These TV Stars Think It's Time We Stop Saying "Strong Female Character"
During a panel on female sexuality on television, Shameless, The Affair, and Masters of Sex actors and writers took a stand against a well-worn industry trope.
The term — one that tends to be used for the anti-damsel in distress — is rarely referencing a character's physical strength. Instead, it's typically used to characterize a woman on television, in film, or in literature who isn't defined by her male counterparts. And during the Sexuality and Television: A Female Perspective panel at the Television Critics Association winter press tour in Pasadena, California, on Monday, several of the women behind Showtime's most popular series all but called for the expression's eradication.
Though many of the panelists, like The Affair creator Sarah Treem, understood the term's intention — "When I hear 'strong female character,' what it says to me is a character that's taking action and isn't passive or reactive to a male character" — others said it's time to find an alternative.
"This word 'strong,' I find a little tricky," Caitlin Fitzgerald, who plays Libby Masters on Masters of Sex, said. "We have heard 'strong female character' so frequently, and I think the word 'strong' puts me in line with a very specific masculine energy. I appreciate what the sentiment is supposed to be with that phrase ... but all of us are strong in our vulnerability, our nakedness, emotionally or otherwise. And so, I just think we need other kinds of words: 'comprehensive,' 'whole,' 'complete,' 'real.'"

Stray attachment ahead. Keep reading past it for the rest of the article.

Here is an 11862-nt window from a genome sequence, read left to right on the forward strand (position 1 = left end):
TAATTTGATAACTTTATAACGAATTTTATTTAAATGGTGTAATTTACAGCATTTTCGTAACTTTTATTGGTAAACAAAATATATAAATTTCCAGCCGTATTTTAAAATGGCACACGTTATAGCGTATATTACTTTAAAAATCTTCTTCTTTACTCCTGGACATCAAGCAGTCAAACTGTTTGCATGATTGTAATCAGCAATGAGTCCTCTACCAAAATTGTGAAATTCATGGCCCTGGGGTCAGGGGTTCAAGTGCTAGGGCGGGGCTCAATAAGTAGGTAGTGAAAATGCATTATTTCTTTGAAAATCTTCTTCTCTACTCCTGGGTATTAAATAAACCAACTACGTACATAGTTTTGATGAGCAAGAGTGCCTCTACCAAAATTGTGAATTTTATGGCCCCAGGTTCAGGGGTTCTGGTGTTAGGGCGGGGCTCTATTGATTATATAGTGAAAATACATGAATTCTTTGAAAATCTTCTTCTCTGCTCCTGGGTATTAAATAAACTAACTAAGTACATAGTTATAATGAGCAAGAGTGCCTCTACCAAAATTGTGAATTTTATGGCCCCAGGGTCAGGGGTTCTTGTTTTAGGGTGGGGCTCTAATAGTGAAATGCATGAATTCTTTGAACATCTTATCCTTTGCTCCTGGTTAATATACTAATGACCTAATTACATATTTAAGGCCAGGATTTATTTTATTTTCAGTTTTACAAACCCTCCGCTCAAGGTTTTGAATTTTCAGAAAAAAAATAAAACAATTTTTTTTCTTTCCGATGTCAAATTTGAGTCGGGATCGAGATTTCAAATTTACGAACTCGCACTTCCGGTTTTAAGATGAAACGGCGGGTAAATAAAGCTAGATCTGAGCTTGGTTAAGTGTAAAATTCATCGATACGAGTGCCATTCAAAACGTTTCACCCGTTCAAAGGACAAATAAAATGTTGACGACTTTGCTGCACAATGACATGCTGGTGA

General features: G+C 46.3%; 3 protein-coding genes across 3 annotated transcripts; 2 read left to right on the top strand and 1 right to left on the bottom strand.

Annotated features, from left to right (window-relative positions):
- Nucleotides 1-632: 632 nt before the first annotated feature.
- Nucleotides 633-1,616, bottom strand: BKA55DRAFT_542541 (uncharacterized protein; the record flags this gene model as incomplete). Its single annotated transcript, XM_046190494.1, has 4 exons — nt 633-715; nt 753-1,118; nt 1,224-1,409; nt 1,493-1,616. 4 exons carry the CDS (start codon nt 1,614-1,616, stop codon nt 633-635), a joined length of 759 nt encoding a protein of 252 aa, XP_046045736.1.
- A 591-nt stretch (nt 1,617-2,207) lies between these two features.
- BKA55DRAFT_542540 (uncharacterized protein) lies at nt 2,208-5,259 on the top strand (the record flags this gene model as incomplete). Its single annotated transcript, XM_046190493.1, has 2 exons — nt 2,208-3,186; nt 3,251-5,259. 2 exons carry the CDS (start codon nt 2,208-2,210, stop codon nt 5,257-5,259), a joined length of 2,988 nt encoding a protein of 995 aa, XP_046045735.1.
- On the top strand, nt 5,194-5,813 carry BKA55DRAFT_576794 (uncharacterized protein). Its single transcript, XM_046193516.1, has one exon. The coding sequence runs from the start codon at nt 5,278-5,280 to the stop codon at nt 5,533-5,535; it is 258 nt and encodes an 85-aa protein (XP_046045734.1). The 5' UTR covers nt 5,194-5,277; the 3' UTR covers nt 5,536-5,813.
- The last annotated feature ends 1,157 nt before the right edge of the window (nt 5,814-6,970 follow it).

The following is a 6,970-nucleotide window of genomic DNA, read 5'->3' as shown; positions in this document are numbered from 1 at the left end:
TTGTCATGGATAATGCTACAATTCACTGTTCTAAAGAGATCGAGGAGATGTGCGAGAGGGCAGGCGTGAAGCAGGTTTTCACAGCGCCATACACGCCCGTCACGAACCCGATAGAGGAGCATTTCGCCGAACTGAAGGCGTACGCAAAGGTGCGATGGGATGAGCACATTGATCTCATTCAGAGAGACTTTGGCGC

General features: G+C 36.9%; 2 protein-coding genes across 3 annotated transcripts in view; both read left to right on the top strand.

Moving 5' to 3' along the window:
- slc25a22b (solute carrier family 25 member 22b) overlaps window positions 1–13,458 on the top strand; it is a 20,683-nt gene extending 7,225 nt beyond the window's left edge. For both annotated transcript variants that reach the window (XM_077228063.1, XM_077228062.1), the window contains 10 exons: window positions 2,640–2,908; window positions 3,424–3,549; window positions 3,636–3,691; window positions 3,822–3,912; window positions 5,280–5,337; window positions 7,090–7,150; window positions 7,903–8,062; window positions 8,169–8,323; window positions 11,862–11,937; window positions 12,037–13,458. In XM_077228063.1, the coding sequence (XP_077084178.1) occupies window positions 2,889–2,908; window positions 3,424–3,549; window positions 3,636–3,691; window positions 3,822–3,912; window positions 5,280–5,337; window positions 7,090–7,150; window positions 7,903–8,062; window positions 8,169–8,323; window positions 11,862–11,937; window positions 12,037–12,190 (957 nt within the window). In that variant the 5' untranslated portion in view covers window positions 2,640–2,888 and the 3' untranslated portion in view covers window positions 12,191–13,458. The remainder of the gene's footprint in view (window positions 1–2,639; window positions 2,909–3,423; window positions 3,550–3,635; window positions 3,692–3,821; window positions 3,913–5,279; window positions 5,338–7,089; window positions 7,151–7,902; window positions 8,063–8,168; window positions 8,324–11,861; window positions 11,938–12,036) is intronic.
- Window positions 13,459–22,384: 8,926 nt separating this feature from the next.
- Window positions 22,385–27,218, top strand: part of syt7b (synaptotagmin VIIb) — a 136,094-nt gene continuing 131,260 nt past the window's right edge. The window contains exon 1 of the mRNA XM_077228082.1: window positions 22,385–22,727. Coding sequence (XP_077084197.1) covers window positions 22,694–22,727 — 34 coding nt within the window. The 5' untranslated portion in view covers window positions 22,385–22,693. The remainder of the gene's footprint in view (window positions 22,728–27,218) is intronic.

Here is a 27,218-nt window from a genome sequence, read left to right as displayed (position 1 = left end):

"How about just 'strong character'?" offered Emmy Rossum, who plays Shameless's Fiona Gallagher. "I've never heard anybody say 'strong male character.' Nobody talks about that at all. I guess men have always been No. 1 on the call sheet, but now women are and that's great. So let's not make it a gender thing."
The three writers on the panel all agreed that "strong female character" is a concept that does not enter their writers rooms. "I would venture that most of us don't even think of this in those terms," Masters of Sex executive producer Michelle Ashford said. "We give the same attention to our male characters as we do to our female characters. I think some people come at it from a place of, I'm going to write a strong female character. I'd be shocked if any of us approach it that way."
And, like Rossum, Shameless executive producer Nancy Pimental agreed that creating characters has nothing to do with being male or female. "Our writers room is genderless," she said. "We have to check our penises and our vaginas at the door."